Let me know if you have any other questions!

    • eLaReF

      There are stories of guardians accepting the baksheesh and then reporting you as well. You then get, as a minimum, your chip confiscated.
      Your Choice

    • Also, this article was posted in December. Since then, the government has hired a private company to restore the site’s integrity by cleaning up all the garbage, animal dung, etc.

  • Sandy Robertson

    The antiquities of Egypt belong to humanity, not those morons. It’s a disgrace. But the pyramids will outlive this buffoonery as they have everything else.

  • I like the valuable information you provide in your articles.
    I will bookmark your blog and check again here frequently.

    I am quite sure I will learn lots of new stuff
    right here! Good luck for the next!

  • eLaReF

    Whilst it is a Great Picture of the Mena House, it is a very old one. The pool was filled in a couple of years ago and the pool moved to behind the garden wings

  • I started visiting Egypt in 2001. I moved here in 2009 and I have lived here for 4 years. I lived through the revolution and I must say the pyramids were always horrible to visit!!! In 2001 I was kidnapped by camel men and told I couldn’t get off the camel until I went to their shops and bought stuff! The revolution didn’t make this problem worse. It was always terrible beyond belief.

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  • I’m visiting Egypt again in April and have been told to be prepared for the shock of the deterioration of the country. I was there when the Revolution occurred and went back again four months later. The change in that four months was dramatic, so two years on …. I don’t think I can begin to imagine what it’s going to be like.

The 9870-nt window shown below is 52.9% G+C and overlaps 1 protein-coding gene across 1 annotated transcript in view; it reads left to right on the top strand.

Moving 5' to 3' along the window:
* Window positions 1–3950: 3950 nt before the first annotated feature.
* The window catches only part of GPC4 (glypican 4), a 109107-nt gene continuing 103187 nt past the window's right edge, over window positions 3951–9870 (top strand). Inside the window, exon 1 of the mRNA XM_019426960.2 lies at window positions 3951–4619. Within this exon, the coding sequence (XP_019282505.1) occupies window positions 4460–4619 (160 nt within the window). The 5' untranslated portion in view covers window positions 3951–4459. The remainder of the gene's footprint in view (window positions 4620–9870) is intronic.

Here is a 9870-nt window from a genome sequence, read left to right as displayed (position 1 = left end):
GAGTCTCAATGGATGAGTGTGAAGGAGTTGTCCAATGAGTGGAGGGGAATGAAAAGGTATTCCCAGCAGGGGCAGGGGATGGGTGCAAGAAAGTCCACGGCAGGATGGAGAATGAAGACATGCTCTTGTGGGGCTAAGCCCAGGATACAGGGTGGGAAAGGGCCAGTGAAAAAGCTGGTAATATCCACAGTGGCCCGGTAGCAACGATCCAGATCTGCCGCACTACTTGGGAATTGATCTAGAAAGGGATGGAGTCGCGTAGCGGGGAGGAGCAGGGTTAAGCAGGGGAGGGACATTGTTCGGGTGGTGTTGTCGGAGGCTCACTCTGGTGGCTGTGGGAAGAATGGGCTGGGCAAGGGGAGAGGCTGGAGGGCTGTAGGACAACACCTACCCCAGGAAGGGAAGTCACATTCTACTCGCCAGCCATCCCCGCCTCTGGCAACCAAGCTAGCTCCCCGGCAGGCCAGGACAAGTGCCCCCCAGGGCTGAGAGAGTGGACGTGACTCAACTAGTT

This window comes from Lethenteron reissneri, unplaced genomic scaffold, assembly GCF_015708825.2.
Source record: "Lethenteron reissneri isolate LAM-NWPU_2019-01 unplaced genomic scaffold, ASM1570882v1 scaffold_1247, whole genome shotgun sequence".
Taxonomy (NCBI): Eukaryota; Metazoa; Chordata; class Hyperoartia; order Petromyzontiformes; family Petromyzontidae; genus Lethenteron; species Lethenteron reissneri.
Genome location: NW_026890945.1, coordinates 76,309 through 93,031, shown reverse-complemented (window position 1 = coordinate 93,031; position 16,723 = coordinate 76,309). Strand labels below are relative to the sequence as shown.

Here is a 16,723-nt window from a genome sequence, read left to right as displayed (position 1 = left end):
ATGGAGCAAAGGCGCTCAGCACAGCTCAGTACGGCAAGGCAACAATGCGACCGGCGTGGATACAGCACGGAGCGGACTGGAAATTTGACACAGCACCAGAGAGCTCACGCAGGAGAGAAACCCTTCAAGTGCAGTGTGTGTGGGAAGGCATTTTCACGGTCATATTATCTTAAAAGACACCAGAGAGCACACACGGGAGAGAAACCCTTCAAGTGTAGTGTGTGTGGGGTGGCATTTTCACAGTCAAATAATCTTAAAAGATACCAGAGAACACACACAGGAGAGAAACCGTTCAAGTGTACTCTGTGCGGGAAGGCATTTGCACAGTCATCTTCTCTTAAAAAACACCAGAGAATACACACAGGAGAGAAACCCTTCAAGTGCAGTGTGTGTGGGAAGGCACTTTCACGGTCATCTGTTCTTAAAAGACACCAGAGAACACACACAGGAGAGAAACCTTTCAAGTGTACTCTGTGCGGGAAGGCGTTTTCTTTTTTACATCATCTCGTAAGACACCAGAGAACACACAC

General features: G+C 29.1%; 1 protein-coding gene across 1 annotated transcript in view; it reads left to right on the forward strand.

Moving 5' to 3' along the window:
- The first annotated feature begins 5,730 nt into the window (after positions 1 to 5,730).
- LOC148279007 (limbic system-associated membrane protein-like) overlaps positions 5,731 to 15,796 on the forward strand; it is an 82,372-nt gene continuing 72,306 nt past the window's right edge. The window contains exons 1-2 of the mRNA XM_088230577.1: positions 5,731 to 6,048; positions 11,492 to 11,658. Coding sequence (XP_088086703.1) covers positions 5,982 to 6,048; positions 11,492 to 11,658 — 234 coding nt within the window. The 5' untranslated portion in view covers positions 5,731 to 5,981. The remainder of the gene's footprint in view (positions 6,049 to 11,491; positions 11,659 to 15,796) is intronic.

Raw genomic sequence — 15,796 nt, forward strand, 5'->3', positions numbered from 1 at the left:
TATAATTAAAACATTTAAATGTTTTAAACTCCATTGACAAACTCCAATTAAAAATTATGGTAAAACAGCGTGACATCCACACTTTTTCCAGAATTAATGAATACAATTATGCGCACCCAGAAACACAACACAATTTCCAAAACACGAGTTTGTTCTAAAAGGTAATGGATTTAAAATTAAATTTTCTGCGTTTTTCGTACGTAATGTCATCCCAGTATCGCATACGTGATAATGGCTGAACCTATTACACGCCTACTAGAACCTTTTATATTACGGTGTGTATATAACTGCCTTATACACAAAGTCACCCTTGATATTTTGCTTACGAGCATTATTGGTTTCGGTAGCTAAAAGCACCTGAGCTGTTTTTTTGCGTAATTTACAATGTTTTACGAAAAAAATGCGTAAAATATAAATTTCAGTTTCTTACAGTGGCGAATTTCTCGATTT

• The country has gone through tremendous deterioration – though there are certain locations (such as the Red Sea) where that deterioration is less visible. I wish you a safe trip! Hopefully it isn’t much worse than the last time you visited.

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  • Anne Hamamen

    What a shame wake up Egyptian you have such a wonderful country the media together with tourism minister should take the initiative to educate these people and put into their heads that if they want a better llife they should encourage tourists .my granddaughters left Egypt today they still called their trip amazing although they experienced some annoying youths at pyramids thank God they had a fantastic guide
    .I must say their time at luxor and Aswan was hassle free

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  • This is heartbreaking. I studied Egyptology at AUC and met my husband there. We left shortly before the revolution and have not had a chance to visit. Thank you for sharing your experiences. I know there are lots of other horrible things going on in the country but it is a shame that things have deteriorated to such and extent here as well. I am glad to hear that the Mena House is still such a nice place though. I stayed there when I first arrived in Egypt and count many of its employes as friends and have wondered about them since Jan 25.

    • It is interesting: I know a lot of foreigners who have visited Egypt many times – whether for work and study or simply for tourism – and I have come to the conclusion that foreigners care more about such precious landmarks than Egyptians do. If only Egyptians started caring half as much, then maybe this deterioration would not impact our monuments.

      I hope your next visit to the Pyramids (if that is planned) is much better than mine was.